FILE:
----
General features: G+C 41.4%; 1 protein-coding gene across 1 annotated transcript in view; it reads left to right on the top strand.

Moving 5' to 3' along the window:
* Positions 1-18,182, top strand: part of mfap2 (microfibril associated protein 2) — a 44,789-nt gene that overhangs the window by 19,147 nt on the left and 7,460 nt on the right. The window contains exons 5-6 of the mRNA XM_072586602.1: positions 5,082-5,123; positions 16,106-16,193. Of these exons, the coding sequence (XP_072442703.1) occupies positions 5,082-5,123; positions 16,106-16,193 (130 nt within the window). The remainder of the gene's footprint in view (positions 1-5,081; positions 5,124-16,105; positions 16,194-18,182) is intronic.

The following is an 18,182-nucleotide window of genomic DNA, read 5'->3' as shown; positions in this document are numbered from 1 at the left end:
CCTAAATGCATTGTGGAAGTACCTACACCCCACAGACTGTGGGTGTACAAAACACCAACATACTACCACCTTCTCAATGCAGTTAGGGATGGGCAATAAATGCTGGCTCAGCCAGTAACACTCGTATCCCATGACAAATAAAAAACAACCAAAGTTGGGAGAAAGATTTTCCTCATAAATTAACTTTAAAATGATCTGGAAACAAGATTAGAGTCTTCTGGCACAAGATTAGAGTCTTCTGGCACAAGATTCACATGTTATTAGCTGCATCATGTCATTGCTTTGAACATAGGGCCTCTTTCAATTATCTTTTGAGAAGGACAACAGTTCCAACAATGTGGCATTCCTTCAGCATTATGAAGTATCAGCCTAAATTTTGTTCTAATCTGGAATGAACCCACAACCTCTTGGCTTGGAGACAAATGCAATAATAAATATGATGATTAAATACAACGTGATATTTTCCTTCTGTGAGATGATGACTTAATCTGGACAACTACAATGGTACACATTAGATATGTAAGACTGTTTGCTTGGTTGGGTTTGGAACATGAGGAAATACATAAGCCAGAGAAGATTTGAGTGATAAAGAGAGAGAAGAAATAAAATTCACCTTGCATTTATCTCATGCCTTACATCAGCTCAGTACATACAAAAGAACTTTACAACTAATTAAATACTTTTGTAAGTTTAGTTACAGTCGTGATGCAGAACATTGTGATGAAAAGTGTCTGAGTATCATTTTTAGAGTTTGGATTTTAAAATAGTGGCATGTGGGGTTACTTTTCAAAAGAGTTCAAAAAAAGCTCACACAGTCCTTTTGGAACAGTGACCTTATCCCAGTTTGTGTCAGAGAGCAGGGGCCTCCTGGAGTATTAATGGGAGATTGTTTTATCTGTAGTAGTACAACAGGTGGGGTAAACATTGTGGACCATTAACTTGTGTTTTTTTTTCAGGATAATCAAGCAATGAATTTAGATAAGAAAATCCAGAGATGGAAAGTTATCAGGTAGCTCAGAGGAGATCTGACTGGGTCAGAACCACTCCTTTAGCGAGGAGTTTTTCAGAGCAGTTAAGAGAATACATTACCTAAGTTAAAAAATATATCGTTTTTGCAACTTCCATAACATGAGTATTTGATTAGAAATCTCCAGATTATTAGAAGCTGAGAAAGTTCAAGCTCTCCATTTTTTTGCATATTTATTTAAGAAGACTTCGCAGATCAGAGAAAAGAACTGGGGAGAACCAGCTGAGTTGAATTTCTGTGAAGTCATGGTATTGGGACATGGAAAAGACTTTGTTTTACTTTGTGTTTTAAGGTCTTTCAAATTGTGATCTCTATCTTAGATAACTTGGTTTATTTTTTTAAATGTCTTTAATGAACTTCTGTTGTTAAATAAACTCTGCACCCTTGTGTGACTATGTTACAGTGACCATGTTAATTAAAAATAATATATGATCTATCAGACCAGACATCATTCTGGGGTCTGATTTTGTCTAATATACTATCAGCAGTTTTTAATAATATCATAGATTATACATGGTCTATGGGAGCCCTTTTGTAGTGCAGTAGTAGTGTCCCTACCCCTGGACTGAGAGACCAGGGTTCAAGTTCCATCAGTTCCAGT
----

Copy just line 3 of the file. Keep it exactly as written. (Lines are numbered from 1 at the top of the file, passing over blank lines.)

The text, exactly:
* Positions 1-18,182, top strand: part of mfap2 (microfibril associated protein 2) — a 44,789-nt gene that overhangs the window by 19,147 nt on the left and 7,460 nt on the right. The window contains exons 5-6 of the mRNA XM_072586602.1: positions 5,082-5,123; positions 16,106-16,193. Of these exons, the coding sequence (XP_072442703.1) occupies positions 5,082-5,123; positions 16,106-16,193 (130 nt within the window). The remainder of the gene's footprint in view (positions 1-5,081; positions 5,124-16,105; positions 16,194-18,182) is intronic.